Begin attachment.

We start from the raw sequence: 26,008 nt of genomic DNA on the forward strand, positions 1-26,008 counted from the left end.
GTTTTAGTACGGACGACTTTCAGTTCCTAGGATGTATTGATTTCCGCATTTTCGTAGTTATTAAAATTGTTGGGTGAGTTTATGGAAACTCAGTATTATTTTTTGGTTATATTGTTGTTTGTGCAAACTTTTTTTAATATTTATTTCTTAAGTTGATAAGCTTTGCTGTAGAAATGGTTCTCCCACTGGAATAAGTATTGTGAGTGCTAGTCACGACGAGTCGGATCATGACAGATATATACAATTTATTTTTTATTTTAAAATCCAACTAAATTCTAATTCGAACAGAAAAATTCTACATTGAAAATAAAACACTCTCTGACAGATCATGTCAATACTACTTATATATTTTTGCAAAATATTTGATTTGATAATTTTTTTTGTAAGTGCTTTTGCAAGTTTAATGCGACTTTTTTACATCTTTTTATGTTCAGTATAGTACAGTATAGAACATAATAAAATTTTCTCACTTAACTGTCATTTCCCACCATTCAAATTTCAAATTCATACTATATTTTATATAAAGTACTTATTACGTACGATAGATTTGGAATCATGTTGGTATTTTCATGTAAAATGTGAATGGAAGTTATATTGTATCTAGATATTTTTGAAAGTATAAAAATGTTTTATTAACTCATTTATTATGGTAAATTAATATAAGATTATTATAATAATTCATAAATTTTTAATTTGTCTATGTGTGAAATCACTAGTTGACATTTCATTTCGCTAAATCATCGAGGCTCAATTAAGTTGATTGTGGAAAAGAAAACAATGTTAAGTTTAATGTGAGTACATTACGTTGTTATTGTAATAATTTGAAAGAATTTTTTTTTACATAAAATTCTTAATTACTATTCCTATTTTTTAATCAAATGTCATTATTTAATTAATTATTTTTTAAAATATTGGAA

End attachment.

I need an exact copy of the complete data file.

We start from the raw sequence: 26,008 nt of genomic DNA on the forward strand, positions 1-26,008 counted from the left end.
GTTTTAGTACGGACGACTTTCAGTTCCTAGGATGTATTGATTTCCGCATTTTCGTAGTTATTAAAATTGTTGGGTGAGTTTATGGAAACTCAGTATTATTTTTTGGTTATATTGTTGTTTGTGCAAACTTTTTTTAATATTTATTTCTTAAGTTGATAAGCTTTGCTGTAGAAATGGTTCTCCCACTGGAATAAGTATTGTGAGTGCTAGTCACGACGAGTCGGATCATGACAGATATATACAATTTATTTTTTATTTTAAAATCCAACTAAATTCTAATTCGAACAGAAAAATTCTACATTGAAAATAAAACACTCTCTGACAGATCATGTCAATACTACTTATATATTTTTGCAAAATATTTGATTTGATAATTTTTTTTGTAAGTGCTTTTGCAAGTTTAATGCGACTTTTTTACATCTTTTTATGTTCAGTATAGTACAGTATAGAACATAATAAAATTTTCTCACTTAACTGTCATTTCCCACCATTCAAATTTCAAATTCATACTATATTTTATATAAAGTACTTATTACGTACGATAGATTTGGAATCATGTTGGTATTTTCATGTAAAATGTGAATGGAAGTTATATTGTATCTAGATATTTTTGAAAGTATAAAAATGTTTTATTAACTCATTTATTATGGTAAATTAATATAAGATTATTATAATAATTCATAAATTTTTAATTTGTCTATGTGTGAAATCACTAGTTGACATTTCATTTCGCTAAATCATCGAGGCTCAATTAAGTTGATTGTGGAAAAGAAAACAATGTTAAGTTTAATGTGAGTACATTACGTTGTTATTGTAATAATTTGAAAGAATTTTTTTTTACATAAAATTCTTAATTACTATTCCTATTTTTTAATCAAATGTCATTATTTAATTAATTATTTTTTAAAATATTGGAA